Reminding yourself of your own death can give meaning to your life today.
Memento Mori is a Latin phrase meaning 'remember you must die.'
One day, we all die. What sounds obvious often isn't in our minds. We tacitly assume that we will live forever — that we will have enough time to do what we want to do or to tell someone what we want to tell them. While we fear death when we think about it, we act like immortals in what we desire and do.
But our finiteness is the only truly certain thing we know of. We simply don't know when our time will be over — it might be later or sooner than we expect. But it will be.
This finiteness gives meaning to what we do today. It adds a sense of urgency to paying attention to what matters — because we won't have infinitely more opportunities to do so.
We might thus use death as the ultimate reminder of that how we spend our time every day is what matters.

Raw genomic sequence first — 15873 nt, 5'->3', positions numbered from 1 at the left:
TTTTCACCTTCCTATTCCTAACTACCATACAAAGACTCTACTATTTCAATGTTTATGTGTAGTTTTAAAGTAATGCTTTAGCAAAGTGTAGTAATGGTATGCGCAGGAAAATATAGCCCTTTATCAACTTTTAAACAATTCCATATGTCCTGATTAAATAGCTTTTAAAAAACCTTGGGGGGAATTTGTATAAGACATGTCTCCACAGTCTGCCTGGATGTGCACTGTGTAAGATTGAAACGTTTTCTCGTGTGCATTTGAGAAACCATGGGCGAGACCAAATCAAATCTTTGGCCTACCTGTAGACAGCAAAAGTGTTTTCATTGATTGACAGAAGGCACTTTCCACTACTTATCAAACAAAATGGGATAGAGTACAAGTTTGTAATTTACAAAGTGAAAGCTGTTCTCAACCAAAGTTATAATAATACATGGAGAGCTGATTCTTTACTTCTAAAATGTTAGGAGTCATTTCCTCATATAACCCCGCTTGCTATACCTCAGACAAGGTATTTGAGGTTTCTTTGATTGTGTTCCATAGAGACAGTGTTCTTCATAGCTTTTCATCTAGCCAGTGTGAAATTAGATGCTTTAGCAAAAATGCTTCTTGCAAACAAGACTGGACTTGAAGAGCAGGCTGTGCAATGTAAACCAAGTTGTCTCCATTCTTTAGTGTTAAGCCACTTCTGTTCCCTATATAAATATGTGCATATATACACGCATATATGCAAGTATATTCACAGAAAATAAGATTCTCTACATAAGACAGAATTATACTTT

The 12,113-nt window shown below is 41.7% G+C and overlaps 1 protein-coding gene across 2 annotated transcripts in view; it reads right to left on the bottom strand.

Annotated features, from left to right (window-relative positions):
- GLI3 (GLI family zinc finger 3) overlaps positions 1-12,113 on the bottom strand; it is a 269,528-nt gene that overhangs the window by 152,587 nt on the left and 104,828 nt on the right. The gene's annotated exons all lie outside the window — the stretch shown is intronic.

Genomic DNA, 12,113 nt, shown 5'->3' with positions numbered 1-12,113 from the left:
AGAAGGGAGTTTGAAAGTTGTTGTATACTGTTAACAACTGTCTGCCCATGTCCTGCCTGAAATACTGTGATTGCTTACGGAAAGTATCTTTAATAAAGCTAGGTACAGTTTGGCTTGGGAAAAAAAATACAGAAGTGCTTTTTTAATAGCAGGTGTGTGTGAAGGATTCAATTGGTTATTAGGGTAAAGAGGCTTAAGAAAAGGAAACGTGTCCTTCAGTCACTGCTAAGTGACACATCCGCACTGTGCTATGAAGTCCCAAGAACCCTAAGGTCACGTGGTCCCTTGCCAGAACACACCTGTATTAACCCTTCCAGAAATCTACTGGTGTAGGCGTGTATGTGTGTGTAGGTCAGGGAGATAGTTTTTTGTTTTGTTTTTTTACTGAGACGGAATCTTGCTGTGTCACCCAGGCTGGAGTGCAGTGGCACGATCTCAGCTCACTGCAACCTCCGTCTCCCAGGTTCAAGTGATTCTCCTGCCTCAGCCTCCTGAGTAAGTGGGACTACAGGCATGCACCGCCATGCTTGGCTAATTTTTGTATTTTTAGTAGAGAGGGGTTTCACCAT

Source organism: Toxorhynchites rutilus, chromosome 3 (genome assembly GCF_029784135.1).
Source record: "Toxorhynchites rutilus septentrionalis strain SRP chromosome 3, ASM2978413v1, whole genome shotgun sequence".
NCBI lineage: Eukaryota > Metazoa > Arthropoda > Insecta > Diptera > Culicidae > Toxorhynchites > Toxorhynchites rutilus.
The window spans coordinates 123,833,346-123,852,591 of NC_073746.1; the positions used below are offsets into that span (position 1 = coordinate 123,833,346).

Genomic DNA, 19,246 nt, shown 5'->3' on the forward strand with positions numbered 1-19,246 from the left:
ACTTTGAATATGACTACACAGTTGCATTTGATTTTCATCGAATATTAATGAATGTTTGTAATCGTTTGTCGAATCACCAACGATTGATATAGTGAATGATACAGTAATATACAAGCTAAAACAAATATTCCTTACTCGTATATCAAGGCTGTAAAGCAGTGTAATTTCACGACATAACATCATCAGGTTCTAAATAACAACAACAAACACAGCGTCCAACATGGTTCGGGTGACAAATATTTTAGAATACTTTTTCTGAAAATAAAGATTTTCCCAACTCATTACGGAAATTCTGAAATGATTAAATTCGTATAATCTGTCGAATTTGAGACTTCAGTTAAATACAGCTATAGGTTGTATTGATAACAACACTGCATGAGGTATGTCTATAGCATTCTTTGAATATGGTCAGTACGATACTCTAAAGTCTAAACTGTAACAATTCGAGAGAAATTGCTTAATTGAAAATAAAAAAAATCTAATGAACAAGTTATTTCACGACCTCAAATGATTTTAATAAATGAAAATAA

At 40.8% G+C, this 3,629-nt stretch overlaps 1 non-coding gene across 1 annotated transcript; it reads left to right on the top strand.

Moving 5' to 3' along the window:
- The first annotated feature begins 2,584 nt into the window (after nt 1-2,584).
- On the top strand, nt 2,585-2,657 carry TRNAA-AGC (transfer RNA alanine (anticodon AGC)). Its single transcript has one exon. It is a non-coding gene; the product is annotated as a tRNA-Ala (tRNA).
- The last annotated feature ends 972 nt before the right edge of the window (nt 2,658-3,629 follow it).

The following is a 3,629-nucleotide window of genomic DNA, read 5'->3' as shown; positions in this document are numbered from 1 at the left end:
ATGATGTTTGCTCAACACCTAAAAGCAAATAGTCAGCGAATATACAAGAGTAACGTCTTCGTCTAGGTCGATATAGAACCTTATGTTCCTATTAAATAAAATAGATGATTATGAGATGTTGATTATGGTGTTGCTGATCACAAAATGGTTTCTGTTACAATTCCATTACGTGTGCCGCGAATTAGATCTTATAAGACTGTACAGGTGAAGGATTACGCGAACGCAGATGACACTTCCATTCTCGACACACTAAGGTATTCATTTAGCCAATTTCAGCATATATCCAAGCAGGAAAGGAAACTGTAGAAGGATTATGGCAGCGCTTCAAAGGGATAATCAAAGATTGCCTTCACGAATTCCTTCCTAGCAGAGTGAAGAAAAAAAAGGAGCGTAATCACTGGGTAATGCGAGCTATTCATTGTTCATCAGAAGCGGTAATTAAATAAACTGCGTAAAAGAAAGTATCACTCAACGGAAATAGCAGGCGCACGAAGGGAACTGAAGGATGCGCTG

"I cannot escape death, but at least I can escape the fear of it."
"Let us prepare our minds as if we’d come to the very end of life. Let us postpone nothing. Let us balance life’s books each day. The one who puts the finishing touches on their life each day is never short of time."
— Lucius Annaeus Seneca
“You could leave life right now. Let that determine what you do and say and think.”
— Marcus Aurelius
🎥 Start with this Wisdom Talks video to get a deeper understanding about the concept and where it comes from.
🎥 Watch Lex Fridman and Sheldon Solomon discuss Memento Mori.
🎥 Enjoy this brief snippet of a Ryan Holiday video about the inspirational power of Memento Mori.
📝 If you want to understand how Eastern religions and traditions make use of death reminders, read this section on Wikipedia.
A few further resources you might like if you find above idea interesting:
📚 Derren Brown’s Happy
📚 Khalil Gibran’s The Prophet
📚 Marcus Aurelius’ Medidations
📝 Leo Babauta’s Blog Zenhabits
📝 MindVault: Wu Wei
📝 MindVault: Panta Rhei: Impermanence
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